Officials in St. Louis, Missouri announced earlier this month that cats and dogs left outdoors in the cold will be confiscated and their owners cited with animal cruelty.
I’m not sure this was a one-time event, or whether any cold snap will mean seizure of outdoor pets, but it’s a situation that needs to be addressed across the areas of the U.S. where temperatures dip to dangerous levels.
Mayor Francis Slay said search teams will be searching their city for people looking for a warm place to sleep. Thankfully, the good mayor also has a soft spot for animals. Dogs and cats are on the list to be searched for. I have to believe this will be the procedure for any time temperatures drop to a certain level.
Stray Rescue of St. Louis animal rescuer Randy Grim said his organization is also mobilizing to rescue dogs that are left in the cold, and has sent out a plea for owners to bring their animals inside. He cautioned that dogs will die once the temperatures drop. Police Chief Sam Dotson said extra officers will be on duty to check for animals, and the owners will be cited. If any pets are found on chains, they’ll be taken away..
This topic hits me hard, as it was how Julianne Westberry and I became what I would call friends at the time. Back in January 2014, our area was hit with a dangerous cold snap, much like South Carolina is experiencing this week. For those of you who don’t know, Julianne’s house of cat hell was only about 25 miles from where I now live.
When I started getting posts about freezing dogs in the cold in Anderson County posted on my Facebook page, I turned to Julianne. She was sending out friends in the area to check on the dogs. We stayed awake all night a few times doing this, chatting on Facebook, and possibly saved a few dogs from freezing to death.
Cats are more likely to find a warm spot to cuddle up and stay warm. Or their owners (or a kind neighbor) are more likely to bring a cat inside than a dog. Feral colonies have caregivers who provide warm enclosures for their cats. I feed a feral colony at work, and they have a shelter where they can huddle and be protected from the wind and elements. Still, it’s not a good idea to leave a cat outside if the temperatures are too cold for you to be outside.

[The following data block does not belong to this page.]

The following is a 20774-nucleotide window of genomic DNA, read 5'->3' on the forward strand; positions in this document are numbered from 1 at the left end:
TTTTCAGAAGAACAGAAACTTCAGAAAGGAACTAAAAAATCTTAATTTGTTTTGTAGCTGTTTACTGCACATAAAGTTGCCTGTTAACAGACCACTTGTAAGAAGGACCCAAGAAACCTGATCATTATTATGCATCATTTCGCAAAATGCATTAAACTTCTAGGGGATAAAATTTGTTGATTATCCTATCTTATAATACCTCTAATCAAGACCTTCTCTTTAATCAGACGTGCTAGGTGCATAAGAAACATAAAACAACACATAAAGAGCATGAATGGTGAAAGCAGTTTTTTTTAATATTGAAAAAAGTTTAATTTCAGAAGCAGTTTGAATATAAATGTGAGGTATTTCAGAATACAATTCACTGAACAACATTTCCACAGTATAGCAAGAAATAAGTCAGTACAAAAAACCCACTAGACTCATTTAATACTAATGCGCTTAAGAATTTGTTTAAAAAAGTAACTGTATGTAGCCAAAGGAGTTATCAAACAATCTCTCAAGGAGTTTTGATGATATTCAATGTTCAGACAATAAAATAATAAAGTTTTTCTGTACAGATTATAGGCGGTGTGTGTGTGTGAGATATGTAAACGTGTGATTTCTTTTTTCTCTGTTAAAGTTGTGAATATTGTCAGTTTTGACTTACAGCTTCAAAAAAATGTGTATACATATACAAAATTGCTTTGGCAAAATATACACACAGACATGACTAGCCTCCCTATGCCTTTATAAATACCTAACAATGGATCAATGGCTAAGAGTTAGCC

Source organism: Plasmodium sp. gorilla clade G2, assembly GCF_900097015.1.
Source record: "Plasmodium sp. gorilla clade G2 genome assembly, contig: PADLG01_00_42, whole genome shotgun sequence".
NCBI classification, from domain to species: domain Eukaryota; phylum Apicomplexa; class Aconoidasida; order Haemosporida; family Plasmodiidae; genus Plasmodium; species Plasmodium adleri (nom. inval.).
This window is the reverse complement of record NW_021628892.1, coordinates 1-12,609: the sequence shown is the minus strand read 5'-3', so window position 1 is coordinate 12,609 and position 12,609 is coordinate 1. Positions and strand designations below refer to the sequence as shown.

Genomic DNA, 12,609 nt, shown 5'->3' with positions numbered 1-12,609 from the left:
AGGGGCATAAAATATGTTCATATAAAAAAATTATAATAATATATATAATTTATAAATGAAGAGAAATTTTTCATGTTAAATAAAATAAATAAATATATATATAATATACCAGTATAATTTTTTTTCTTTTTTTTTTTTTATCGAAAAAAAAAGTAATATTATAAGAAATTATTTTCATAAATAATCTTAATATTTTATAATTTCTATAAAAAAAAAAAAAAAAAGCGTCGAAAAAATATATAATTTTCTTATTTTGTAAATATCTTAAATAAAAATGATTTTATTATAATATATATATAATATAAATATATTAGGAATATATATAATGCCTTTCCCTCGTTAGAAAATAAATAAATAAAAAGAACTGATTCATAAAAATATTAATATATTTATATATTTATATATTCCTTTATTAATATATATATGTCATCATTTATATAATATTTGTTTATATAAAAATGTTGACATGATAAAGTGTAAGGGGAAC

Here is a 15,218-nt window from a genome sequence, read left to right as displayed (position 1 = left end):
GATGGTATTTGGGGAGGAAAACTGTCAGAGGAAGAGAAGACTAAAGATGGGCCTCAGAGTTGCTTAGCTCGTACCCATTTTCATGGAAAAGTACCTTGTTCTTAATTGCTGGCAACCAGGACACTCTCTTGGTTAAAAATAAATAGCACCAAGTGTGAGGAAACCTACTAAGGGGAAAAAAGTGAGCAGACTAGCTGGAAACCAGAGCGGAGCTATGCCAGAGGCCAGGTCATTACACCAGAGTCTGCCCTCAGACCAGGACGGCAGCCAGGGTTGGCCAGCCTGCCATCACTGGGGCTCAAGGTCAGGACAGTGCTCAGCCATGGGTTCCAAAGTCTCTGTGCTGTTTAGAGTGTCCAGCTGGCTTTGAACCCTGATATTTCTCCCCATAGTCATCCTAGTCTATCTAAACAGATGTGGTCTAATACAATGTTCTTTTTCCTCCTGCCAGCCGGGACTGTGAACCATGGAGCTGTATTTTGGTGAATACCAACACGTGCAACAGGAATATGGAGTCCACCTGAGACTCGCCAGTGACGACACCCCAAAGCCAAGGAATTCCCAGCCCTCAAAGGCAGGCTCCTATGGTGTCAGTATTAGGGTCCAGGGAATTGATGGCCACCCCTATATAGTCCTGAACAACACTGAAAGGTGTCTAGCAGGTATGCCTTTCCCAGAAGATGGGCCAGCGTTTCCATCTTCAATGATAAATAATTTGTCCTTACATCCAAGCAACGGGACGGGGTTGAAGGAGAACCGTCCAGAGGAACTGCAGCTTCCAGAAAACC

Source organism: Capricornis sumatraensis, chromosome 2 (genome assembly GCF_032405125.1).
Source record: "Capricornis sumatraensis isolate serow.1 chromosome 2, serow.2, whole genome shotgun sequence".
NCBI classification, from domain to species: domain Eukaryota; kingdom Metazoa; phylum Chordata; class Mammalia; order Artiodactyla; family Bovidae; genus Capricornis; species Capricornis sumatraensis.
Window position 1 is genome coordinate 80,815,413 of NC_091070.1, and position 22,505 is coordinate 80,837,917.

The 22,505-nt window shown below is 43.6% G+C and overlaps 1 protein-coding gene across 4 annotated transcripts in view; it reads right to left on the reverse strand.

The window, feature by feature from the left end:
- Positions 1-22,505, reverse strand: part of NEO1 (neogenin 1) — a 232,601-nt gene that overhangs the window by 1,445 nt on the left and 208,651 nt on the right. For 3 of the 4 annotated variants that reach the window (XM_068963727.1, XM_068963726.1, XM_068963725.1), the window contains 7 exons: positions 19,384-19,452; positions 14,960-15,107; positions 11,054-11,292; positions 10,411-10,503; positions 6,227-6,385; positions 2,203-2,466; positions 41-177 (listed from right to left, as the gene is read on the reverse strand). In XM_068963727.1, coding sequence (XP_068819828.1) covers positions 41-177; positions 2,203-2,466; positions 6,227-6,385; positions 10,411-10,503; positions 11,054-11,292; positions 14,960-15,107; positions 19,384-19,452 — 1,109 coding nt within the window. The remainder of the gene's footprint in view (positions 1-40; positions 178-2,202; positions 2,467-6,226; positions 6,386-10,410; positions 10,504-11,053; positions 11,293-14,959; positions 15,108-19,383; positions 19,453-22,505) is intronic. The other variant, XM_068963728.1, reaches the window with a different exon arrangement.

Dogs don’t have it so lucky. They’re left abandoned on chains, shunned by their owners, and they do freeze to death. I see at least one report a day of a dog being found frozen to the group, simply because of owner ignorance.
An article by the Humane Society of the United States states
“One of the most common forms of animal cruelty, cases of animals left outside in dangerous weather are investigated more by police and animal control agencies than any other form of animal abuse.”
Animal neglect is a misdemeanor in all 50 states, and felony charges can be made in Massachusetts and Oklahoma. A neglect charge resulting in death can have the owner charged with a felony in California, Connecticut, Florida and Washington, D.C.
One piece of advice I can give all of the readers here, as I know many of you are also dog lovers, is to report any animal you believe in danger from the cold to the police. Write down when and where you saw the animal, and take a photo if possible. Document the names of any officials you speak with on the situation. Then follow up by driving back by later, or find some way to check on that pet, even if it’s just a phone call. Police departments and animal control units often fail to act on reports. Especially if they have other things to do.
Find out the names of a few rescue groups in your area, and keep their phone number handy. Don’t sit back and do nothing if you see an animal in need, because you may be their only hope to survive the night. And please, keep your own pet as warm as you’d like to be when it’s cold outside.